I tend to make a lot of puddings. Children love them. I love the simplicity and comfort. When made with quality ingredients and low sugar content they can be a really nice way to add some sweetness to the end of a meal or as an afternoon snack.

I tried this recipe with both sugar pie pumpkin and red kuri squash. Both types had a distinct flavor and made a delicious pudding. I added more maple syrup to the pumpkin pudding because the pumpkin I chose didn’t seem very sweet. Alter the amount of sweetener to your preference. The pumpkin was my favorite, but I don’t think it was the added maple syrup. I think it just felt more traditional.

Lena requested a pumpkin pie a few days ago, so i made a small vegan pie crust using whole wheat flour, baked it blind and poured pumpkin pudding into the cooled crust. Chill for a few hours to set. If you are planning to do this, increase the amount of agar and kuzu to two heaping teaspoons each. This will help the filling set a little more firm. I just made little mini pies. If you decide to make a bigger pie, I am not sure if the amount of pudding in this recipe will fill an 8″ crust.

Pumpkin Pudding

1 1/4 cup unsweetened oat milk
2 tsp agar
pinch sea salt
2 cups freshly cooked and pureed pumpkin or a sweet, low moisture winter squash (see below)
1/4 cup apple juice
2 tsp kuzu
2-3 Tbsp maple syrup
1/2 tsp cinnamon
1/4 tsp vanilla

1.  Place 1 cup oat milk, agar and pinch of sea salt in a medium sauce pan. Let sit for 10 minutes to allow the agar to soften.

2.  Slowly heat the oat milk mixture on medium heat. Use a whisk to help the agar to dissolve further and keep it from clumping. Bring to a low boil and turn the heat down to simmer. Let simmer gently for about 3 minutes.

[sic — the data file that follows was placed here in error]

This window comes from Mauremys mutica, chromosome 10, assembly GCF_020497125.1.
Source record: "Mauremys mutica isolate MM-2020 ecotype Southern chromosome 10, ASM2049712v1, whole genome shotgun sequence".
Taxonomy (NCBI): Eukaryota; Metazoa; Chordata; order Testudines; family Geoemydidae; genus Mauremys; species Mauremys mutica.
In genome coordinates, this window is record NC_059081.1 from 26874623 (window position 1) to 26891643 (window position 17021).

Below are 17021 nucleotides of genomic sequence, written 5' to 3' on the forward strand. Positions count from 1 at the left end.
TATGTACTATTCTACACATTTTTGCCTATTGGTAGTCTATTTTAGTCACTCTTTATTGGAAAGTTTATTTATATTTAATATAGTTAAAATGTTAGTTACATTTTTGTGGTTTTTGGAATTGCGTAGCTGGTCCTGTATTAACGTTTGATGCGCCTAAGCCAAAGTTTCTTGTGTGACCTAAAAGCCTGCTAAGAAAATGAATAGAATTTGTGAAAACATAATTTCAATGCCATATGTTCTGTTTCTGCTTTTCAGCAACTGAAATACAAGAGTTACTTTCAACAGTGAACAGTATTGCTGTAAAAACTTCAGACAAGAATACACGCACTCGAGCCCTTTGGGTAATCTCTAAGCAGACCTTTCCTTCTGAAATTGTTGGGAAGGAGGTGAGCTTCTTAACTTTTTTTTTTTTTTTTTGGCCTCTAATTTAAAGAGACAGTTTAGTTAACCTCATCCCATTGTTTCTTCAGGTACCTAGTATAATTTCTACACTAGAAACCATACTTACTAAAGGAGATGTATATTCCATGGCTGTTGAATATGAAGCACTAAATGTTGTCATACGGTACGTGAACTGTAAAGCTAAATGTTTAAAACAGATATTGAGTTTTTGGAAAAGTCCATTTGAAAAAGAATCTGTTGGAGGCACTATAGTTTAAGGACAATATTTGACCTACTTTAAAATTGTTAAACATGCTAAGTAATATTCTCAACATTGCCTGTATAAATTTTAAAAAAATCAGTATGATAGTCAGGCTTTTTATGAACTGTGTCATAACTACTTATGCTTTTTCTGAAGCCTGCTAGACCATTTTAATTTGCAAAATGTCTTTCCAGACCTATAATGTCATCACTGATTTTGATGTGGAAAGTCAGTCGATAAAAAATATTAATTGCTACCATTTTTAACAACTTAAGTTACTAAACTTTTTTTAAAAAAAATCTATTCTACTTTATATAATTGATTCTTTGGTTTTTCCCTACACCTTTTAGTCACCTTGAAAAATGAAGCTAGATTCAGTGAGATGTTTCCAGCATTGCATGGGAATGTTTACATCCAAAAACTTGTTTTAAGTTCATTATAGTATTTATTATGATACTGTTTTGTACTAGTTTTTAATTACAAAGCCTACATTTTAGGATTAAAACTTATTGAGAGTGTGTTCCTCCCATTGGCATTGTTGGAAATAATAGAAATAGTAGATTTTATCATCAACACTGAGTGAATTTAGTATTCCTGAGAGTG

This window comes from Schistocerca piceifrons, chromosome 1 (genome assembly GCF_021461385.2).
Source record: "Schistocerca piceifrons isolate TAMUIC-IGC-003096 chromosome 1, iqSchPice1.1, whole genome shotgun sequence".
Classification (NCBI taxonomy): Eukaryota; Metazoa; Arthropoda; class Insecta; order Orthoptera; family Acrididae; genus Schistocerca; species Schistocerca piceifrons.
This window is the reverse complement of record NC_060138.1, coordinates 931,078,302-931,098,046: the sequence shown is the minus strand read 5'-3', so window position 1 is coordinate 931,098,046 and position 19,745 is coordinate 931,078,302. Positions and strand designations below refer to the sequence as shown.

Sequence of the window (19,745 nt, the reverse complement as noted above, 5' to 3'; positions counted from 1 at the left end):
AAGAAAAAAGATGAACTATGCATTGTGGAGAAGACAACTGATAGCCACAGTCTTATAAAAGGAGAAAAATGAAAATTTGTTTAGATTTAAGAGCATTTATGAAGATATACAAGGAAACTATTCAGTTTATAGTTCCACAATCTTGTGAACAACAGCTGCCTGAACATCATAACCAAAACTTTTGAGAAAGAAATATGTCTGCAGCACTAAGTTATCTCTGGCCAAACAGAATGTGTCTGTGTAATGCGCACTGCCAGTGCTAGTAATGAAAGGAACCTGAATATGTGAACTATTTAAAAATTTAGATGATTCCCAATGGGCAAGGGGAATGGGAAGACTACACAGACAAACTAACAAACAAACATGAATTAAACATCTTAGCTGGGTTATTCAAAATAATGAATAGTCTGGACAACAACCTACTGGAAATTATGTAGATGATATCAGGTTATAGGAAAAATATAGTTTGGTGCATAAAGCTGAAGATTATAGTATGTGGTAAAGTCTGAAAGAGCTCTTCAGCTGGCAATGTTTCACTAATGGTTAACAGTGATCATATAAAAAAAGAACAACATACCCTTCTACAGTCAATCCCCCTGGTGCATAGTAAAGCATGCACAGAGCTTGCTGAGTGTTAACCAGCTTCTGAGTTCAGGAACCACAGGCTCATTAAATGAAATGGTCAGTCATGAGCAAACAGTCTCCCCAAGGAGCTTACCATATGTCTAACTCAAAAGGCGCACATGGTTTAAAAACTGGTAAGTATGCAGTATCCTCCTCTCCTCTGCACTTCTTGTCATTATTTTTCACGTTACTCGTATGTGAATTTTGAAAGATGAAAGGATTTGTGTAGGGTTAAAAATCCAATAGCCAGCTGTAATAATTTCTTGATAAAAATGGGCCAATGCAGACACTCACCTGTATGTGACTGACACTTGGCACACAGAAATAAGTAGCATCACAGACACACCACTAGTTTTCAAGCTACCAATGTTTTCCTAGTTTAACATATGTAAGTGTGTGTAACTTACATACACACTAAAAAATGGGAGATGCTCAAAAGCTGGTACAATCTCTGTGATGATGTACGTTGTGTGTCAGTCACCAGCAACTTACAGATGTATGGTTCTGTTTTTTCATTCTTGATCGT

3.  Add squash and stir to incorporate. Continue to simmer gently.

4.  Mix the apple juice, 1/4 cup oat milk and kuzu in a small cup. Stir to dissolve kuzu and then whisk into the squash mixture. Keep whisking until the mixture comes to a low boil. Remove from heat.

5.  Add maple syrup, cinnamon and vanilla. Whisk to incorporate. Taste for sweetness and add a little more maple syrup if desired.

6.  Pour into individual ramekins. Serve slightly warm or let cool completely.

Cooking the Squash
For this recipe, I cook the squash in a way that doesn’t add a lot of moisture.
Oven to 350°. Cut the squash in 2-4 pieces and scoop out seeds. Rub a small amount of olive oil on the squash and sprinkle a very small  amount of sea salt on it. Place pieces in a covered baking dish. Bake until squash is soft, taking care to not let it burn. This takes about 30-40 minutes depending on the type of squash. Remove from oven and allow to cool enough to scoop out the tender flesh. Puree in a food processor until smooth.

1 medium size sugar pie pumpkin was enough for the 2 cups puréed squash needed in this recipe.